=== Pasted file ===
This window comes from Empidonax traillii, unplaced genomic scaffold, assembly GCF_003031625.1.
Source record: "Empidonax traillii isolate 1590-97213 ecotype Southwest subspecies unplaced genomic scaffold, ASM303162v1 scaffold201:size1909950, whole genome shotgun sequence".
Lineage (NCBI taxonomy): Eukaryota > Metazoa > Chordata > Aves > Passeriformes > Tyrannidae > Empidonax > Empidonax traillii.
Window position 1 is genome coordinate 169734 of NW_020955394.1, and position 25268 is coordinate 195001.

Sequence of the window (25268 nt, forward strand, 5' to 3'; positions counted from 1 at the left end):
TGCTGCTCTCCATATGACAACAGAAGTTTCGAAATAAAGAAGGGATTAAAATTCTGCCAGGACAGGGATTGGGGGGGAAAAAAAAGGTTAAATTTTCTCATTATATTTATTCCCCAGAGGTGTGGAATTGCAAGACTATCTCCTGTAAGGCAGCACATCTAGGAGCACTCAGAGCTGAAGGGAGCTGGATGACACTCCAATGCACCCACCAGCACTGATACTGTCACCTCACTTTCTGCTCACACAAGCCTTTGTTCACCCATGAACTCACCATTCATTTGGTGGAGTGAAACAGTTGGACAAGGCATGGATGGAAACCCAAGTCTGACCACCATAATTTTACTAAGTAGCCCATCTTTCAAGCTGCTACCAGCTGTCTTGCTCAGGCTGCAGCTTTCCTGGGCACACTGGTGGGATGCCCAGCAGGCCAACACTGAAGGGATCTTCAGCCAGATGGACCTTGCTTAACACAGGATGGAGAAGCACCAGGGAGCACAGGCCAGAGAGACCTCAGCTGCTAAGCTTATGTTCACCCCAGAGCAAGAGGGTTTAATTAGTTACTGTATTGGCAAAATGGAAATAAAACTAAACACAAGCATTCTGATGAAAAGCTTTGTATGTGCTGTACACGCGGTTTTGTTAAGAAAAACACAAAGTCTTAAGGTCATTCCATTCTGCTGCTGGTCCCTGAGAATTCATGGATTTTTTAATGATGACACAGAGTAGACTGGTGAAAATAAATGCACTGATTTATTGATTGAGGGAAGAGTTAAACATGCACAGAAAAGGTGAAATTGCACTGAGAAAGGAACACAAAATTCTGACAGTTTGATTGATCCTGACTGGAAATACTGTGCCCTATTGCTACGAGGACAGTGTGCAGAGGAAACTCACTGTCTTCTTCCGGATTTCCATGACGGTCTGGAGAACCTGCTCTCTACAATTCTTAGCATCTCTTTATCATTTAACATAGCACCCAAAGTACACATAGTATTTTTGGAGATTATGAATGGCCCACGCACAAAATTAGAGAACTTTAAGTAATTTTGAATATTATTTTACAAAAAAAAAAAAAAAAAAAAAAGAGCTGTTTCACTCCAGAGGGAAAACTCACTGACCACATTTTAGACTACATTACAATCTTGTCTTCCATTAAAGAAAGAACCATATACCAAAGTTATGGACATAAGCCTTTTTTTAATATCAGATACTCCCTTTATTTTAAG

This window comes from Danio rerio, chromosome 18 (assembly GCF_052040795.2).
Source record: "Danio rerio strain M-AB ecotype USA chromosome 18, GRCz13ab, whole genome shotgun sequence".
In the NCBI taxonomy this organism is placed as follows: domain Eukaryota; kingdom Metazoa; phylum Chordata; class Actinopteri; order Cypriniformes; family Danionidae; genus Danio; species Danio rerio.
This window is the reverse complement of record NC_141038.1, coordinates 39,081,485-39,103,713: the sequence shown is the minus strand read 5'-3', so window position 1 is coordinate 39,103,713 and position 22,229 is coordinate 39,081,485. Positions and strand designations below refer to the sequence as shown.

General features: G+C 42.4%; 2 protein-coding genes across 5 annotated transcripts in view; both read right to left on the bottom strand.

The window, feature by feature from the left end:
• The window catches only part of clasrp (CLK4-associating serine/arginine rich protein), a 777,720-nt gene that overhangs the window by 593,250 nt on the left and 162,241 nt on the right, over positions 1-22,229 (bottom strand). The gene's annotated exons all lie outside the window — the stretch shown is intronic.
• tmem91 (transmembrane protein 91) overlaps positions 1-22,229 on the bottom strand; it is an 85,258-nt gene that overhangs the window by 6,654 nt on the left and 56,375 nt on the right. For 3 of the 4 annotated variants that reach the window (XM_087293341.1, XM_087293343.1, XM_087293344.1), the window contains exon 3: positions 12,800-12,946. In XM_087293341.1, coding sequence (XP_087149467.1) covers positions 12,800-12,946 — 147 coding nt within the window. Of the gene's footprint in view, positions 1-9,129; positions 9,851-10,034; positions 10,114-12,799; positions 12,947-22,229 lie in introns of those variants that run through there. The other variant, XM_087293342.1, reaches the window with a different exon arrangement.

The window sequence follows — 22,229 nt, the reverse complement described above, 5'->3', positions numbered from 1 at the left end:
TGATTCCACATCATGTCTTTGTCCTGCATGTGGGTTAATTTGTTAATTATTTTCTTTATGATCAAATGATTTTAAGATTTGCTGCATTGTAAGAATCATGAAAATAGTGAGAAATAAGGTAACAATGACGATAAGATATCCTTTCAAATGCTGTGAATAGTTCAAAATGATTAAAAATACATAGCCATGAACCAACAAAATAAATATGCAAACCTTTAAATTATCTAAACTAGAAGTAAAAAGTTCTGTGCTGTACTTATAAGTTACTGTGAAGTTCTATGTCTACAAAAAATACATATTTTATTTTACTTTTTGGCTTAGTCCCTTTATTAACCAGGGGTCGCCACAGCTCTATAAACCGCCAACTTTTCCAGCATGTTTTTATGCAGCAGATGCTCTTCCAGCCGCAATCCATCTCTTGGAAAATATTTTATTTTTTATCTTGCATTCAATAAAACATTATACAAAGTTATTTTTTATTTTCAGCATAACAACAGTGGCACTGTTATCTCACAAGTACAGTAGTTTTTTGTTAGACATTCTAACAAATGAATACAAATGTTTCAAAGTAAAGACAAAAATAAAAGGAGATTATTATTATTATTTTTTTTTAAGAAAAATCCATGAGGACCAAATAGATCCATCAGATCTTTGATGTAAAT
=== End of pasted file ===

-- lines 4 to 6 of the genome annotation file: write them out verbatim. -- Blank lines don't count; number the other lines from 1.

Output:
Window position 1 is genome coordinate 169734 of NW_020955394.1, and position 25268 is coordinate 195001.

Sequence of the window (25268 nt, forward strand, 5' to 3'; positions counted from 1 at the left end):
TGCTGCTCTCCATATGACAACAGAAGTTTCGAAATAAAGAAGGGATTAAAATTCTGCCAGGACAGGGATTGGGGGGGAAAAAAAAGGTTAAATTTTCTCATTATATTTATTCCCCAGAGGTGTGGAATTGCAAGACTATCTCCTGTAAGGCAGCACATCTAGGAGCACTCAGAGCTGAAGGGAGCTGGATGACACTCCAATGCACCCACCAGCACTGATACTGTCACCTCACTTTCTGCTCACACAAGCCTTTGTTCACCCATGAACTCACCATTCATTTGGTGGAGTGAAACAGTTGGACAAGGCATGGATGGAAACCCAAGTCTGACCACCATAATTTTACTAAGTAGCCCATCTTTCAAGCTGCTACCAGCTGTCTTGCTCAGGCTGCAGCTTTCCTGGGCACACTGGTGGGATGCCCAGCAGGCCAACACTGAAGGGATCTTCAGCCAGATGGACCTTGCTTAACACAGGATGGAGAAGCACCAGGGAGCACAGGCCAGAGAGACCTCAGCTGCTAAGCTTATGTTCACCCCAGAGCAAGAGGGTTTAATTAGTTACTGTATTGGCAAAATGGAAATAAAACTAAACACAAGCATTCTGATGAAAAGCTTTGTATGTGCTGTACACGCGGTTTTGTTAAGAAAAACACAAAGTCTTAAGGTCATTCCATTCTGCTGCTGGTCCCTGAGAATTCATGGATTTTTTAATGATGACACAGAGTAGACTGGTGAAAATAAATGCACTGATTTATTGATTGAGGGAAGAGTTAAACATGCACAGAAAAGGTGAAATTGCACTGAGAAAGGAACACAAAATTCTGACAGTTTGATTGATCCTGACTGGAAATACTGTGCCCTATTGCTACGAGGACAGTGTGCAGAGGAAACTCACTGTCTTCTTCCGGATTTCCATGACGGTCTGGAGAACCTGCTCTCTACAATTCTTAGCATCTCTTTATCATTTAACATAGCACCCAAAGTACACATAGTATTTTTGGAGATTATGAATGGCCCACGCACAAAATTAGAGAACTTTAAGTAATTTTGAATATTATTTTACAAAAAAAAAAAAAAAAAAAAAAGAGCTGTTTCACTCCAGAGGGAAAACTCACTGACCACATTTTAGACTACATTACAATCTTGTCTTCCATTAAAGAAAGAACCATATACCAAAGTTATGGACATAAGCCTTTTTTTAATATCAGATACTCCCTTTATTTTAAG